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Green Book Yellow Dog

Clarion Review (2 Stars)

Green Book Yellow Dog contains some sparkling prose and evocative landscape descriptions, but the book’s structure is so disjointed that it is difficult to follow the story line or ascertain exactly what the author is trying to convey. Is the book meant as a straight novella that follows fifteen years in the life of a group of violent and aimless young men, or is it intended as a focus on the lifespan of a contemplative dog character, Fudge? Fudge would appear to be the titular yellow dog, but there is only one brief reference to a green notebook written by a minor character, Aaron, and so it is unclear what the significance of the object might be, even at the end of the book.

Perhaps the book is intended as a fable contrasting animal and human characteristics, or as a simple offering of vignettes about life in an Angola town in the late twentieth century. Or is Jesu (who has a sister named Mary) supposed to represent Jesus Christ in some alternate incarnation? Another main character is named Zen, so one is left to wonder if this book is a commentary on various world religions. Alternatively, Green Book, Yellow Dog could be construed as an interlinked collection of short stories, but the book’s form is so ill-defined that the reader is left confused and wondering what the author meant by all the scenes, even at the conclusion.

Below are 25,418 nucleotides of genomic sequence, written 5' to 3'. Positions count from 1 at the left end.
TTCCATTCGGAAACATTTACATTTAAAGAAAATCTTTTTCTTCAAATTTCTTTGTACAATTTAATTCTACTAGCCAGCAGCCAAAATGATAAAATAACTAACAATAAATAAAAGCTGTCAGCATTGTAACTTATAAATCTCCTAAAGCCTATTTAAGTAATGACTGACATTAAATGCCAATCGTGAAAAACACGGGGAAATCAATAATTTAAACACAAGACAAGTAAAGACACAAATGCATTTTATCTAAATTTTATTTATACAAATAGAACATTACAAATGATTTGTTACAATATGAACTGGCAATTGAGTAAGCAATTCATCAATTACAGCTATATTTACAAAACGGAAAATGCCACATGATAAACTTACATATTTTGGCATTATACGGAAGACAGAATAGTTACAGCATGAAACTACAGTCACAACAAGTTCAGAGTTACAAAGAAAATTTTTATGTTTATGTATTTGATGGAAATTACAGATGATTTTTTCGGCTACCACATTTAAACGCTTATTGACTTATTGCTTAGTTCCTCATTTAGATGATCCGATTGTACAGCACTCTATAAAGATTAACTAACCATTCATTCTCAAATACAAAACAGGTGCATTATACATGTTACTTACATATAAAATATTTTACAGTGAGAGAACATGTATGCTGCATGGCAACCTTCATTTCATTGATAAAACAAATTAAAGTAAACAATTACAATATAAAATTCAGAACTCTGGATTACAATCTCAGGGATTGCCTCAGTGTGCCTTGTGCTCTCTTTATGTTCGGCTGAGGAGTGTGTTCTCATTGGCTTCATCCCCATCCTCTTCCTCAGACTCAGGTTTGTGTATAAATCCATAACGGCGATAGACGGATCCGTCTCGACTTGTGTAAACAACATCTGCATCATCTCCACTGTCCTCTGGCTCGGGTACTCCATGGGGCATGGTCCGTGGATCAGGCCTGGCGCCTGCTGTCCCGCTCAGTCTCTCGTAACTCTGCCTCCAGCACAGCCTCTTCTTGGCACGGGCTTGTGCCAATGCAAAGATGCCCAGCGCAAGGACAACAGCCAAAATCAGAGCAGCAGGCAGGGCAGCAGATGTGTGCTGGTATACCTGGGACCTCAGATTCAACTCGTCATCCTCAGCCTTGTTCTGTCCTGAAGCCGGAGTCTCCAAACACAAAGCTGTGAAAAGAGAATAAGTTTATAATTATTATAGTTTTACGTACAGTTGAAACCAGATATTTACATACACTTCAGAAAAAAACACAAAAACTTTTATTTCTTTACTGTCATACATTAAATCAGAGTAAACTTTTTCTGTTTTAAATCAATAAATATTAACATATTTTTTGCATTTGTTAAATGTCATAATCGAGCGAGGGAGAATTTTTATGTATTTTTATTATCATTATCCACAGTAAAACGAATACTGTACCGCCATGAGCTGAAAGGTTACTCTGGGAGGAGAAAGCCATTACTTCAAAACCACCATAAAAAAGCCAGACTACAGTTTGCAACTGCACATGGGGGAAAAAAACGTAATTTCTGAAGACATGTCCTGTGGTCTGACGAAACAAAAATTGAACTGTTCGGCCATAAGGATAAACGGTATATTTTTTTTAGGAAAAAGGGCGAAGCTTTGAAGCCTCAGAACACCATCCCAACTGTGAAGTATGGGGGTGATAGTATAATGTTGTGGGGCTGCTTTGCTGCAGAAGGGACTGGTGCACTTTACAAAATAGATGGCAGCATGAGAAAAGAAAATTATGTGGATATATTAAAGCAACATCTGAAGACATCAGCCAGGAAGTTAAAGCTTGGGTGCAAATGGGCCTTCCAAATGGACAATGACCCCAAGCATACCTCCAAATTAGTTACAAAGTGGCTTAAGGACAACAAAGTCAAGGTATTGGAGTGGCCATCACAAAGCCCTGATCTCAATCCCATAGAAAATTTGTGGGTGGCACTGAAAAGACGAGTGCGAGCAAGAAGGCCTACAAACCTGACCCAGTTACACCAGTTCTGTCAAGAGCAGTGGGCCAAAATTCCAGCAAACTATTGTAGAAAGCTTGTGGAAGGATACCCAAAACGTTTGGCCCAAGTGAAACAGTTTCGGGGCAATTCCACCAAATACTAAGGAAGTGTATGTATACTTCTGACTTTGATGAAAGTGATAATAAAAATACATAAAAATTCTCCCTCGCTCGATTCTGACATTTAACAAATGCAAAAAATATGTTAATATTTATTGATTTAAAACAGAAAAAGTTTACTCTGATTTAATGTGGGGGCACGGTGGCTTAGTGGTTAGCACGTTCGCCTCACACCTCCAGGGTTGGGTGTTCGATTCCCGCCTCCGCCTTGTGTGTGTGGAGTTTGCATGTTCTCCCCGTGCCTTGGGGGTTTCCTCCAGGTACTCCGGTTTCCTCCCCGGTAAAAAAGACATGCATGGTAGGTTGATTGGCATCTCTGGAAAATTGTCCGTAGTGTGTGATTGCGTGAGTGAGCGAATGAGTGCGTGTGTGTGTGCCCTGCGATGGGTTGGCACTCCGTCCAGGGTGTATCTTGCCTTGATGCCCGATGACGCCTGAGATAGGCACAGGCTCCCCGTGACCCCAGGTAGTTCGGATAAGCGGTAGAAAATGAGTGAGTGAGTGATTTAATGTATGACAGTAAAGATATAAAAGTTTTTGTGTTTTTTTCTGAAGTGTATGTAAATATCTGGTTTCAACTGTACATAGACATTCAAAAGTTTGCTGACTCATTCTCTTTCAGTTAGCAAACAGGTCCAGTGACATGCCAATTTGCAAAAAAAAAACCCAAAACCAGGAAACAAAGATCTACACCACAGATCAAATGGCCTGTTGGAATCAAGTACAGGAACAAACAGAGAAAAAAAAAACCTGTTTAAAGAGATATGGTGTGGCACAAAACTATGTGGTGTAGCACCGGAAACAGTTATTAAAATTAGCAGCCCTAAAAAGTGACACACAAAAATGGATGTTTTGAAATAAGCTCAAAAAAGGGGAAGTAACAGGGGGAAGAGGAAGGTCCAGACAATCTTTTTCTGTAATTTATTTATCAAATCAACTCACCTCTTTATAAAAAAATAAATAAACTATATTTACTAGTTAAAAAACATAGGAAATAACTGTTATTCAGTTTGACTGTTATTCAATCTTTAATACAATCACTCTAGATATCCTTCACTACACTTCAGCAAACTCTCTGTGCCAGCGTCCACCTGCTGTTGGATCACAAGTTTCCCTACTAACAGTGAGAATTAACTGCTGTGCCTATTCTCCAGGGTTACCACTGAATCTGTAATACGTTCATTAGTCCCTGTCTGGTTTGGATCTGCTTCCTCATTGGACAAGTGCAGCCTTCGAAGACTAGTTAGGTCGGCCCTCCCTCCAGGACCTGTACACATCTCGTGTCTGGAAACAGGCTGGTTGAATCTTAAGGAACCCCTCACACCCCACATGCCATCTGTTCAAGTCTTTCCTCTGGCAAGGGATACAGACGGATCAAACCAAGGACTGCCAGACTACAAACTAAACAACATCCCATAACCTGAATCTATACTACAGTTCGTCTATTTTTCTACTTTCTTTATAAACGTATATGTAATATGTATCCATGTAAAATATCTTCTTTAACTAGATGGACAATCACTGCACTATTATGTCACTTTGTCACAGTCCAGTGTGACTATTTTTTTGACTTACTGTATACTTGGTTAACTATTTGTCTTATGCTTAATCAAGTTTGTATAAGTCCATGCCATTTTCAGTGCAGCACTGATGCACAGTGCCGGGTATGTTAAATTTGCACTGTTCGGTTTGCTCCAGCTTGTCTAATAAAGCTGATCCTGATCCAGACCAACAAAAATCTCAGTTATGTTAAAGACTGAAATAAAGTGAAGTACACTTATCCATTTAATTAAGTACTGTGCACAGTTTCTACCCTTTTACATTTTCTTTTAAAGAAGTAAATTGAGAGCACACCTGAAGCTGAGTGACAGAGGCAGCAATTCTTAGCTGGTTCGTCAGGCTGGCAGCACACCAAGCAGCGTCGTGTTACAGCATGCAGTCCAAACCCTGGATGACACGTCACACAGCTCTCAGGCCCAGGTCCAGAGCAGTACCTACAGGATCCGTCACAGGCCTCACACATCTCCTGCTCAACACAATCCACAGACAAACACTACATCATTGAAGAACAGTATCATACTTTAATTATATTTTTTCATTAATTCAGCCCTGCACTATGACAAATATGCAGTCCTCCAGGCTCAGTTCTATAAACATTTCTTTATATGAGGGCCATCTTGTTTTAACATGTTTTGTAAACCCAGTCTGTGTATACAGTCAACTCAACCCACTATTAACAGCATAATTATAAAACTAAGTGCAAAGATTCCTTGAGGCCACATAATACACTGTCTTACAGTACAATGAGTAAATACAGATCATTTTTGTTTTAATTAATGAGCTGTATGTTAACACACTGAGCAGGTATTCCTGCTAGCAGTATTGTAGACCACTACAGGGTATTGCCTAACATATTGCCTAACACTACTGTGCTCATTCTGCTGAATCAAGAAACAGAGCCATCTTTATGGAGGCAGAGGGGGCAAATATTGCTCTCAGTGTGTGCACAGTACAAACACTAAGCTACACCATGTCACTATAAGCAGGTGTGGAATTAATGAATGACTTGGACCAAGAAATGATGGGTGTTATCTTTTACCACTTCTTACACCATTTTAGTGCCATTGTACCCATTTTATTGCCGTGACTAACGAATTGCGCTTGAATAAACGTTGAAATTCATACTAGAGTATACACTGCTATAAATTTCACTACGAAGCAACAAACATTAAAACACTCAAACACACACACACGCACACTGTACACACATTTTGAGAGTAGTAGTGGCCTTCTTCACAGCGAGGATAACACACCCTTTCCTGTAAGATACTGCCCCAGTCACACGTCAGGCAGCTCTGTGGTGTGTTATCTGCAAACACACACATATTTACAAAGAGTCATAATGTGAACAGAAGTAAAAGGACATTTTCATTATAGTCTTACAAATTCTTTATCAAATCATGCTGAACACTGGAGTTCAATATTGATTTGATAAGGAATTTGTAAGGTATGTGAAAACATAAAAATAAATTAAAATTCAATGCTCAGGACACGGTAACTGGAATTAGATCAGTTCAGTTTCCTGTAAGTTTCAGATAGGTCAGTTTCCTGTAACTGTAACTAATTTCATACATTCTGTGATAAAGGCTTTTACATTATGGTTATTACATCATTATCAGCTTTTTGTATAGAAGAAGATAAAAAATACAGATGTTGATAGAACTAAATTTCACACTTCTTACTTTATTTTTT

Brown does offer many poetic descriptions of sunbaked backyards and urban industrial areas, making ugly scenes seem almost beautiful and serene: “Long roads with rough, porous, black tar soaking green sunshine. The fickle wind blowing only where it desired. Grass fires choking thick plumes of carbon into the atmosphere. Or dragon wisps of heat distorting the horizons. Unbearable sweaty summers, eternities long, fading to scorched autumns as grasses died white and winter evenings faded to gray”.

Unfortunately, these interesting and vivid descriptions are then peppered with short bits of plot involving a myriad of characters, most of whom meet nasty, brutish ends at each other’s expense, so it’s all a confusing jumble. Add in some ruminations about cosmology, existential philosophy and diatribes, sprinkle in a few typos and misspelled and misused words (“mucous” instead of “mucus,” “teaming” instead of “teeming”) and now the book is an even more confusing presentation.

In one of the first scenes in the book, Jesu meets Fudge when he jumps into the dog’s yard while fleeing some folks who want to beat him up. He befriends the dog by feeding her two pieces of chocolate, which every dog lover knows is poisonous to canines, so one is left to wonder over the significance of the scene. Did Jesu mean to befriend her, or does he want to harm her? Is he simply clueless? This scene sets a puzzling tone for the rest of the book and ultimately makes for a challenging reading experience.

Rachel Jagareski